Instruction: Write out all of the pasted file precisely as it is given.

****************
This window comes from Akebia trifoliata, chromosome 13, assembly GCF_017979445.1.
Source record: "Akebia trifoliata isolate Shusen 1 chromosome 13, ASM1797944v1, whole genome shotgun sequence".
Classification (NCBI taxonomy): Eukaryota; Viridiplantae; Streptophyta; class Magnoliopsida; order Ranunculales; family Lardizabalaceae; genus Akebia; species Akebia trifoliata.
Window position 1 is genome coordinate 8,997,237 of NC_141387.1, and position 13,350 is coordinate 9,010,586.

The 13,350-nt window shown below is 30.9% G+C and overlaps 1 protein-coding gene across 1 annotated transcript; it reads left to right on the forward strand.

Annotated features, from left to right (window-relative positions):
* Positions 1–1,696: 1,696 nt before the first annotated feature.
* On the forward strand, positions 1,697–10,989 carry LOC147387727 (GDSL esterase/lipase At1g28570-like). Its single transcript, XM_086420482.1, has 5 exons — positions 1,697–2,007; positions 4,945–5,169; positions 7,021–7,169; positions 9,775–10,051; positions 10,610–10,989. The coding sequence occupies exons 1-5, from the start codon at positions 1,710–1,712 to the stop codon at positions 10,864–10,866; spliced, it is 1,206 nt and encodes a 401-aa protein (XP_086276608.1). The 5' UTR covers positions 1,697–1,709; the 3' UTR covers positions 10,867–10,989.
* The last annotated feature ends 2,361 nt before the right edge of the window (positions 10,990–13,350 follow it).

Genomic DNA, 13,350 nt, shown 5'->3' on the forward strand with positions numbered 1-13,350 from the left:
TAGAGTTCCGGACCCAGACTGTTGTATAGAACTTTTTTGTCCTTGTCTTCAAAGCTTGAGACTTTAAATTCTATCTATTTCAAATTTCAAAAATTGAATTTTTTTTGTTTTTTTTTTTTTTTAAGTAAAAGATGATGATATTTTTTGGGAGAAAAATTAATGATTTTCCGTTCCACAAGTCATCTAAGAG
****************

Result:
This window comes from Akebia trifoliata, chromosome 13, assembly GCF_017979445.1.
Source record: "Akebia trifoliata isolate Shusen 1 chromosome 13, ASM1797944v1, whole genome shotgun sequence".
Classification (NCBI taxonomy): Eukaryota; Viridiplantae; Streptophyta; class Magnoliopsida; order Ranunculales; family Lardizabalaceae; genus Akebia; species Akebia trifoliata.
Window position 1 is genome coordinate 8,997,237 of NC_141387.1, and position 13,350 is coordinate 9,010,586.

The 13,350-nt window shown below is 30.9% G+C and overlaps 1 protein-coding gene across 1 annotated transcript; it reads left to right on the forward strand.

Annotated features, from left to right (window-relative positions):
* Positions 1–1,696: 1,696 nt before the first annotated feature.
* On the forward strand, positions 1,697–10,989 carry LOC147387727 (GDSL esterase/lipase At1g28570-like). Its single transcript, XM_086420482.1, has 5 exons — positions 1,697–2,007; positions 4,945–5,169; positions 7,021–7,169; positions 9,775–10,051; positions 10,610–10,989. The coding sequence occupies exons 1-5, from the start codon at positions 1,710–1,712 to the stop codon at positions 10,864–10,866; spliced, it is 1,206 nt and encodes a 401-aa protein (XP_086276608.1). The 5' UTR covers positions 1,697–1,709; the 3' UTR covers positions 10,867–10,989.
* The last annotated feature ends 2,361 nt before the right edge of the window (positions 10,990–13,350 follow it).

Genomic DNA, 13,350 nt, shown 5'->3' on the forward strand with positions numbered 1-13,350 from the left:
TAGAGTTCCGGACCCAGACTGTTGTATAGAACTTTTTTGTCCTTGTCTTCAAAGCTTGAGACTTTAAATTCTATCTATTTCAAATTTCAAAAATTGAATTTTTTTTGTTTTTTTTTTTTTTTAAGTAAAAGATGATGATATTTTTTGGGAGAAAAATTAATGATTTTCCGTTCCACAAGTCATCTAAGAG